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Authors: SJ Dankel, SL Buckner, BR Counts, MB Jessee, JG Mouser, KT Mattocks, GC Laurentino, T Abe and JP Loenneke

The purpose of this study was to determine acute physiological and perceptual responses to two commonly implemented blood flow restriction protocols. Using a within-subject design, 15 participants (age ∼25) performed four sets of unilateral elbow flexion with each arm. One arm exercised using a 3-cm elastic cuff inflated to 160 mmHg, whereas the other arm exercised using a 5-cm nylon cuff inflated to 40% of the individual’s arterial occlusion pressure. While both protocols elicited increases in acute muscle thickness [pre: 4.5 (0.2) cm, post: 5.0 (0.2) cm; p < 0.001] and electromyography amplitude [first 3 reps: 55 () %MVC; last 3 reps: 87 () %MVC], there were no differences between conditions. Both protocols produced decreases in post-exercise strength (pre: 70 Nm, post: 51 Nm; p < 0.001) with no difference between conditions. The nylon protocol resulted in more repetitions during sets 2 [13 () vs. 9 (); p = 0.001] and 3 [10 () vs. 7 (); p = 0.05], while producing lower levels of discomfort following each set (average 3 vs. 4; p < 0.05). In conclusion, both protocols produced similar acute responses thought to be important for promoting muscle growth. However, the use of arbitrary pressures may place some individuals under complete arterial occlusion which may increase the potential risk of an adverse event.

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Authors: T Abe, JP Loenneke, KC Young, VK Nahar, KM Hollaway, CD Stover, MA Ford, MA Bass, SG Owens and M Loftin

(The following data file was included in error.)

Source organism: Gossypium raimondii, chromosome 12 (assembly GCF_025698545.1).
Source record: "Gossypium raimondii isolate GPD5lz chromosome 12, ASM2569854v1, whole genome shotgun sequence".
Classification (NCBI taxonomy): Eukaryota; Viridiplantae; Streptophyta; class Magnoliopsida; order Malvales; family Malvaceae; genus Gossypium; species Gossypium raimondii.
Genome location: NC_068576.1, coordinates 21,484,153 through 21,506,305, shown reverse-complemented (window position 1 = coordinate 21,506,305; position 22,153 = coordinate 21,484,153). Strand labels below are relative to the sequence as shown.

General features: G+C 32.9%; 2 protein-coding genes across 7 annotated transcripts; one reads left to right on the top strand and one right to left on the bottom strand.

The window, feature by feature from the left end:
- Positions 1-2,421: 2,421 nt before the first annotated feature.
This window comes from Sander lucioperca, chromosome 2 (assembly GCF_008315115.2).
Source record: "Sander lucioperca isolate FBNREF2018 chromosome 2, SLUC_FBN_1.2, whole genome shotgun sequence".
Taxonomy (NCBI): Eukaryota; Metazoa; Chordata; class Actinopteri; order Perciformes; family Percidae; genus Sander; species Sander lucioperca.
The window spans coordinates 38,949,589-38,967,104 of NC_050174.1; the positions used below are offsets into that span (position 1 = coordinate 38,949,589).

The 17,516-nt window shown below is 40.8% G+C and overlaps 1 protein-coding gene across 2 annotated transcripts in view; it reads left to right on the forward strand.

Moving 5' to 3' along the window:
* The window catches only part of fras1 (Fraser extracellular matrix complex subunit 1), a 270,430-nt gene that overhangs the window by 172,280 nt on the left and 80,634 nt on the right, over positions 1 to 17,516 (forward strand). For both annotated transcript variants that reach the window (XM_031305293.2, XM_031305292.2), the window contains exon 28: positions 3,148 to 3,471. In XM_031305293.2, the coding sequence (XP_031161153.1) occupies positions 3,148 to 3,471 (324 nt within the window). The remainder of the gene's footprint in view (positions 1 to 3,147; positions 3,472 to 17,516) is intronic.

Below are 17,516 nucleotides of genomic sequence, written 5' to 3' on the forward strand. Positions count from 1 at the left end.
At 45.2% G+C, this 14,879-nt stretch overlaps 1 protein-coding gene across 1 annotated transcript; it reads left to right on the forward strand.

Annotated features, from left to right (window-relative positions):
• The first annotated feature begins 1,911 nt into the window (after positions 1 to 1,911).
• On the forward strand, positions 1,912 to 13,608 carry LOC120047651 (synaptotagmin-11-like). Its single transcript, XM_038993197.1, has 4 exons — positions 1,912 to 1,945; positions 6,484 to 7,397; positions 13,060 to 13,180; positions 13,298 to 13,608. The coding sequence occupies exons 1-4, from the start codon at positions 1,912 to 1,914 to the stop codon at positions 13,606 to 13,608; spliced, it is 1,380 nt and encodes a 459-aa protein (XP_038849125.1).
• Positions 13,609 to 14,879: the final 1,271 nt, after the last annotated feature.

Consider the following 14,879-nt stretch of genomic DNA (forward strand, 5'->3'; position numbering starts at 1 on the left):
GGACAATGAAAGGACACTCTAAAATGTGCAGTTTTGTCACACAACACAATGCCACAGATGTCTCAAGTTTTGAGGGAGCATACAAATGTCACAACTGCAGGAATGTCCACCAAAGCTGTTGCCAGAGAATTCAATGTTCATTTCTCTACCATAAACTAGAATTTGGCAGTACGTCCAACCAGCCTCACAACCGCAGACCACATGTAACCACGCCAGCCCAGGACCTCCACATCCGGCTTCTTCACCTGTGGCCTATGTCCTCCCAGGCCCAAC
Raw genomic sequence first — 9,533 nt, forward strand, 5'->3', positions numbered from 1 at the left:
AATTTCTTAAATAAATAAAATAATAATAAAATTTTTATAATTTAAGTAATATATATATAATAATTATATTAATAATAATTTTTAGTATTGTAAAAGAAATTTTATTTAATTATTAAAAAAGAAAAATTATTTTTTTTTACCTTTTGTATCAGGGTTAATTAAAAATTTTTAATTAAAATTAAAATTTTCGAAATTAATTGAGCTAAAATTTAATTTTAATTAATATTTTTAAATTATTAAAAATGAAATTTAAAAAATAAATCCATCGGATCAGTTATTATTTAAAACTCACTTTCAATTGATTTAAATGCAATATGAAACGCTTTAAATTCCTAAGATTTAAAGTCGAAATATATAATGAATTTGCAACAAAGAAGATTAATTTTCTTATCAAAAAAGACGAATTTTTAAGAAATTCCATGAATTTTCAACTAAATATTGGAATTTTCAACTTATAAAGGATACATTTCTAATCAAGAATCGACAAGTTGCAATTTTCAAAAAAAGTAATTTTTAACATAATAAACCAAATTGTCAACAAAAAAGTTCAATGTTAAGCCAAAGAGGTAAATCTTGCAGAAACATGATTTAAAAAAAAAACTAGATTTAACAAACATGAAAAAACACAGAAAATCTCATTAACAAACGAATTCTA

It is unknown whether age-related site-specific muscle loss is associated with areal bone mineral density (aBMD) in older adults. To examine the relationships between aBMD and whole-body muscle thickness distribution, 97 healthy adults (46 women and 51 men) aged 50–78 years volunteered. Total and appendicular lean soft tissue mass, aBMD of the lumbar spine (LS-aBMD) and femoral neck (FN-aBMD) were determined using dual-energy X-ray absorptiometry. Muscle thickness (MT) was measured by ultrasound at nine sites of the body (forearm, upper arm, trunk, upper leg, and lower leg). Relationships of each co-variate with aBMD were tested partialling out the effect of age. aBMD was not correlated with either MT of the trunk or anterior lower leg in either sex. In men, significant and relatively strong correlations were observed between anterior and posterior upper arms, posterior lower leg, and anterior upper leg MT and LS-aBMD or FN-aBMD. In women, significant correlations were observed between anterior and posterior upper legs, posterior lower leg, and anterior upper arm MT and FN-aBMD. LS-aBMD was only correlated with forearm and posterior upper leg MT in women. In conclusion, the site-specific association of MT and aBMD differs between sexes and may be associated with the participants’ daily physical activity profile.